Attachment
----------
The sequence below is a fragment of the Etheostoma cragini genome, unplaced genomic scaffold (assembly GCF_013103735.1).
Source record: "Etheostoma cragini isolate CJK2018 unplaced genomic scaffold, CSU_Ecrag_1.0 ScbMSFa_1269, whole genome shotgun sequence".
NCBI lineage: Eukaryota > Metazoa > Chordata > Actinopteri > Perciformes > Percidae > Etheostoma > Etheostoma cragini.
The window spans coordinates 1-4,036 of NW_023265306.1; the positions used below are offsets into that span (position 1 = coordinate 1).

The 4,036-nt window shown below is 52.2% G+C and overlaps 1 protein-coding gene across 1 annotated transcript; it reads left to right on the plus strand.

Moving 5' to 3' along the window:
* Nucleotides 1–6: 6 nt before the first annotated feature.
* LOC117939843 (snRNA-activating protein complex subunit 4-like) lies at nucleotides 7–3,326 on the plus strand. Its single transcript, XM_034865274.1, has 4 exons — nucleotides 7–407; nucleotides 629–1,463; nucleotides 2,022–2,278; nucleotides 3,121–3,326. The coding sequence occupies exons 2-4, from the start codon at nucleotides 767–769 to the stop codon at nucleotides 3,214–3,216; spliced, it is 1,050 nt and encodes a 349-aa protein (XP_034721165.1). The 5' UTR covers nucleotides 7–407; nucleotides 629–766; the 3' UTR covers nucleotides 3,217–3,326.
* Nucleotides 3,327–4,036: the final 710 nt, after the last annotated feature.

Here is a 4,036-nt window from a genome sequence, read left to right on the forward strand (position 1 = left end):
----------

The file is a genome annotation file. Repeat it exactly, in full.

The sequence below is a fragment of the Etheostoma cragini genome, unplaced genomic scaffold (assembly GCF_013103735.1).
Source record: "Etheostoma cragini isolate CJK2018 unplaced genomic scaffold, CSU_Ecrag_1.0 ScbMSFa_1269, whole genome shotgun sequence".
NCBI lineage: Eukaryota > Metazoa > Chordata > Actinopteri > Perciformes > Percidae > Etheostoma > Etheostoma cragini.
The window spans coordinates 1-4,036 of NW_023265306.1; the positions used below are offsets into that span (position 1 = coordinate 1).

The 4,036-nt window shown below is 52.2% G+C and overlaps 1 protein-coding gene across 1 annotated transcript; it reads left to right on the plus strand.

Moving 5' to 3' along the window:
* Nucleotides 1–6: 6 nt before the first annotated feature.
* LOC117939843 (snRNA-activating protein complex subunit 4-like) lies at nucleotides 7–3,326 on the plus strand. Its single transcript, XM_034865274.1, has 4 exons — nucleotides 7–407; nucleotides 629–1,463; nucleotides 2,022–2,278; nucleotides 3,121–3,326. The coding sequence occupies exons 2-4, from the start codon at nucleotides 767–769 to the stop codon at nucleotides 3,214–3,216; spliced, it is 1,050 nt and encodes a 349-aa protein (XP_034721165.1). The 5' UTR covers nucleotides 7–407; nucleotides 629–766; the 3' UTR covers nucleotides 3,217–3,326.
* Nucleotides 3,327–4,036: the final 710 nt, after the last annotated feature.

Here is a 4,036-nt window from a genome sequence, read left to right on the forward strand (position 1 = left end):